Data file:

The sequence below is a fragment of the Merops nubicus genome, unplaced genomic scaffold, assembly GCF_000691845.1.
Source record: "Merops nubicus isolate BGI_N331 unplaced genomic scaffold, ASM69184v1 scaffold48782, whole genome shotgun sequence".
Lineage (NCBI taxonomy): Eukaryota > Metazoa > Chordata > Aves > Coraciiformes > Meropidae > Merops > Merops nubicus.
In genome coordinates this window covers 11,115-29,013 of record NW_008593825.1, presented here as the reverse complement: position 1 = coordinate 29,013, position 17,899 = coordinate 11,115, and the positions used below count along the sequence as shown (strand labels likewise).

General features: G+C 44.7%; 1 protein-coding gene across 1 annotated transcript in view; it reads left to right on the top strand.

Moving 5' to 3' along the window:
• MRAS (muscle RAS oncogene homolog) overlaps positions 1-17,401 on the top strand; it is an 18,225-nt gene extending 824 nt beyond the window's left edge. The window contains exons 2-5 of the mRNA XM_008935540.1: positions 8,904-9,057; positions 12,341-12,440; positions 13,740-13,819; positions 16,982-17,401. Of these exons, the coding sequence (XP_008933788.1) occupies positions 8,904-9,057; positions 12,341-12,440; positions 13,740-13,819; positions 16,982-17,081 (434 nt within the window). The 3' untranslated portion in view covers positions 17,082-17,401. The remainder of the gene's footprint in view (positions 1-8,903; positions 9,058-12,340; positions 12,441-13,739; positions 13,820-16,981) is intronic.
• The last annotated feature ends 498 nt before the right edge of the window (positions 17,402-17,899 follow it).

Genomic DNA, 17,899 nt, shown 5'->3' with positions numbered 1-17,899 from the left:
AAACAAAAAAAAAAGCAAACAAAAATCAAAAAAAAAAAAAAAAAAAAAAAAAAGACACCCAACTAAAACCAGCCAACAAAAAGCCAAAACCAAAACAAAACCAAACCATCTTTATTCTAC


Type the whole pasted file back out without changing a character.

The sequence below is a fragment of the Merops nubicus genome, unplaced genomic scaffold, assembly GCF_000691845.1.
Source record: "Merops nubicus isolate BGI_N331 unplaced genomic scaffold, ASM69184v1 scaffold48782, whole genome shotgun sequence".
Lineage (NCBI taxonomy): Eukaryota > Metazoa > Chordata > Aves > Coraciiformes > Meropidae > Merops > Merops nubicus.
In genome coordinates this window covers 11,115-29,013 of record NW_008593825.1, presented here as the reverse complement: position 1 = coordinate 29,013, position 17,899 = coordinate 11,115, and the positions used below count along the sequence as shown (strand labels likewise).

General features: G+C 44.7%; 1 protein-coding gene across 1 annotated transcript in view; it reads left to right on the top strand.

Moving 5' to 3' along the window:
• MRAS (muscle RAS oncogene homolog) overlaps positions 1-17,401 on the top strand; it is an 18,225-nt gene extending 824 nt beyond the window's left edge. The window contains exons 2-5 of the mRNA XM_008935540.1: positions 8,904-9,057; positions 12,341-12,440; positions 13,740-13,819; positions 16,982-17,401. Of these exons, the coding sequence (XP_008933788.1) occupies positions 8,904-9,057; positions 12,341-12,440; positions 13,740-13,819; positions 16,982-17,081 (434 nt within the window). The 3' untranslated portion in view covers positions 17,082-17,401. The remainder of the gene's footprint in view (positions 1-8,903; positions 9,058-12,340; positions 12,441-13,739; positions 13,820-16,981) is intronic.
• The last annotated feature ends 498 nt before the right edge of the window (positions 17,402-17,899 follow it).

Genomic DNA, 17,899 nt, shown 5'->3' with positions numbered 1-17,899 from the left:
AAACAAAAAAAAAAGCAAACAAAAATCAAAAAAAAAAAAAAAAAAAAAAAAAAGACACCCAACTAAAACCAGCCAACAAAAAGCCAAAACCAAAACAAAACCAAACCATCTTTATTCTAC